Let's first just lay this harsh fact on the table: Research tells us very clearly that a lot of us lie to benefit ourselves.
We lie often, about things large and small. And even when we're caught, many of us cling to our mendacious ways: We either double down and stick to our story, or make a partial confession, acknowledging just a bit of the whopper we may have told.
Why we humans depart so routinely from the social values we purport to embrace intrigues psychologists, and it's the subject of a provocative study out this week in the Journal of Personality and Social Psychology. In a series of laboratory experiments, a trio of psychologists aimed to capture how often people lie for personal benefit, how frequently -- and fully -- they confess when given the opportunity, and how they feel about themselves when they do.
When we lie -- which between 35% and 44% of subjects did in the experiments described here -- we usually feel bad about ourselves. That suggests that our internalized conscience is generally working (even if unsuccessfully) to steer our behavior in ways that preserve the social contract.
But in a case where an experimental subject inflated his or her performance in a game to reap a higher reward, and then was given the chance (with no risk to the payout) to come clean, only about 19% of subjects confessed. And of those, 40% lied again by downplaying the extent of their original deception: They offered a partial confession.
However, of those who lied about their correct predictions in an online coin-toss game, 60% made a full confession when given the opportunity, and they felt better about themselves than did the 40% of liars who, when given the opportunity to recant, made a partial confession.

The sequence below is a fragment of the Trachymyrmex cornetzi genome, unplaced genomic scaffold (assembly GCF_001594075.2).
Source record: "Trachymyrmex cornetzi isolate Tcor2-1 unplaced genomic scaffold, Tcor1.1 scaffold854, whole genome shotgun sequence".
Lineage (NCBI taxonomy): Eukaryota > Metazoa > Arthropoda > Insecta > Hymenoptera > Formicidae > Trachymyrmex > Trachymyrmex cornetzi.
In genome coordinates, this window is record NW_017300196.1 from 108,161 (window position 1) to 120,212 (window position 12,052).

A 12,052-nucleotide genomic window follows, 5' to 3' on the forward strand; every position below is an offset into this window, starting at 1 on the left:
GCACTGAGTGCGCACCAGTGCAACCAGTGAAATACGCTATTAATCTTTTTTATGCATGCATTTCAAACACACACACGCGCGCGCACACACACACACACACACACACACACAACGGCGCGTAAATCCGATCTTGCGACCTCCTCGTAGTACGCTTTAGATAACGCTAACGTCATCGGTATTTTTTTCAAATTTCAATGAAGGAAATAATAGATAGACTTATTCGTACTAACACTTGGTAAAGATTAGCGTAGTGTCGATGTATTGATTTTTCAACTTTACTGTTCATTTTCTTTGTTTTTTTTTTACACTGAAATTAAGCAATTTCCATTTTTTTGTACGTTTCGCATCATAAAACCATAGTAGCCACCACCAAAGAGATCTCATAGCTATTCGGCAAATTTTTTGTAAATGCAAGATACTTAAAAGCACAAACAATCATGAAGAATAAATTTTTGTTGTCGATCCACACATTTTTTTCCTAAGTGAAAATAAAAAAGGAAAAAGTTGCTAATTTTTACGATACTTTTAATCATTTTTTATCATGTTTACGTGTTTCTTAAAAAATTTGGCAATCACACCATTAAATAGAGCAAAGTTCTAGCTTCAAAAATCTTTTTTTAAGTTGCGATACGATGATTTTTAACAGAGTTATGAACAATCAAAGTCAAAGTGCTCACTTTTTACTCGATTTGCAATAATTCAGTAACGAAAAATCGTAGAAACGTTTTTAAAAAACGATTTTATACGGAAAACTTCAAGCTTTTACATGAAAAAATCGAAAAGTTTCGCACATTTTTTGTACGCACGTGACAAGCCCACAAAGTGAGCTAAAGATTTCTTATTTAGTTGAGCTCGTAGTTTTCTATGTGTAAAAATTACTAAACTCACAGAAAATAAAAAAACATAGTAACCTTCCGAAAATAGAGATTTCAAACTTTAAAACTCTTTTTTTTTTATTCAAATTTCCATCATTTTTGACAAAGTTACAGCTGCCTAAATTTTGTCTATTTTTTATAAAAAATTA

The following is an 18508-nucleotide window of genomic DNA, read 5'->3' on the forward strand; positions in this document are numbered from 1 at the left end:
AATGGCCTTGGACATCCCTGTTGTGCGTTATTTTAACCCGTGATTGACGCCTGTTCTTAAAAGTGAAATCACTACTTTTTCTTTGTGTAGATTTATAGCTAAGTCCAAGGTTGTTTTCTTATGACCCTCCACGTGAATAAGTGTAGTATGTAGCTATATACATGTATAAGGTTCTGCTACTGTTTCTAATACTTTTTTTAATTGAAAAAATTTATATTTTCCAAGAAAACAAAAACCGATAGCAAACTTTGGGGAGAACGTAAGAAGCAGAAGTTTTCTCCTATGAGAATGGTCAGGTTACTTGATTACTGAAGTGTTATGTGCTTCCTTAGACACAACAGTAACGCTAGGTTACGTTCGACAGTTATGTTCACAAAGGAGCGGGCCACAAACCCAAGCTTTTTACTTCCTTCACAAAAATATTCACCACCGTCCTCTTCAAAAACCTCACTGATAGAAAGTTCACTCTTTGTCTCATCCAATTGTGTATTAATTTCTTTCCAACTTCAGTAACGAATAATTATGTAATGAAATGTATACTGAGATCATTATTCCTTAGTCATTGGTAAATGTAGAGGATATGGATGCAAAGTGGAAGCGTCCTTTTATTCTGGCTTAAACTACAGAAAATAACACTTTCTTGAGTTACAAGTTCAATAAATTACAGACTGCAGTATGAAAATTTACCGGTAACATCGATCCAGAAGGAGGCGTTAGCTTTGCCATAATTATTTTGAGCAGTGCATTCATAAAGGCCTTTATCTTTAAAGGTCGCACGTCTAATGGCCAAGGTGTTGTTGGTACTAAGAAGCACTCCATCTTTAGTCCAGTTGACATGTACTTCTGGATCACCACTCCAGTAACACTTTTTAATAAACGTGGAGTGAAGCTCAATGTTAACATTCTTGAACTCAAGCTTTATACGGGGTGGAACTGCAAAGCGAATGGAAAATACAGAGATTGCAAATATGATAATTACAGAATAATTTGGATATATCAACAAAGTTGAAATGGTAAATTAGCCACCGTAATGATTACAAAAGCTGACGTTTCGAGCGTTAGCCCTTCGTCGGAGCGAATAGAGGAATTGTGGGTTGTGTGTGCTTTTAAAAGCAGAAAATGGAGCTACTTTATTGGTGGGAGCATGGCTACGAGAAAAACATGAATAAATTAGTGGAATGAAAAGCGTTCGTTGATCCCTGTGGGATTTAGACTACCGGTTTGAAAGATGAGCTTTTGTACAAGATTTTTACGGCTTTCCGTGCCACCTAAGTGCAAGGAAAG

There's that conscience again, still working to maintain the integrity of our social fabric.
"People feel the need to confess to their wrongdoings -- whether partially or fully," wrote the authors of the study, who recruited close to 4,000 subjects for their experiments from an online marketplace for work.
Most of us are desperate to preserve our view of ourselves as upright and ethical, even when our behavior strays from that ideal, the psychologists noted. For some, expunging the guilt at such a lapse demands nothing less than a full confession. But for many people, the urge to confess collides with an unwillingness to acknowledge the true extent of the dishonesty. Thus, the partial confession.
The authors of the current study -- Eyal Peer and Alessandro Acquisti of Carnegie Mellon University and Shaul Shalvi of Ben-Gurion University of the Negev -- also explored what motivates those who confess, whether partially or fully. The answer wasn't particularly pretty: Subjects were asked to assess their likely motivations in a hypothetical situation in which they cheated, and most suggested their personal credibility would be heightened by a confession. A full confession might inspire greater credibility than a partial one, the subjects suggested; but they were conscious of the fact that a full confession would come with a potentially steep consequence: the loss of ill-gotten gains.
Liars may often "plead to a lesser offense" in a bid to appear more credible, and to salve their consciences, the researchers observed. But humans are poor predictors of their own future feelings, they added, and often realize too late that a full confession would have been more satisfying.
Oh, what a tangled web we weave....
ALSO:Copyright © 2014, Los Angeles Times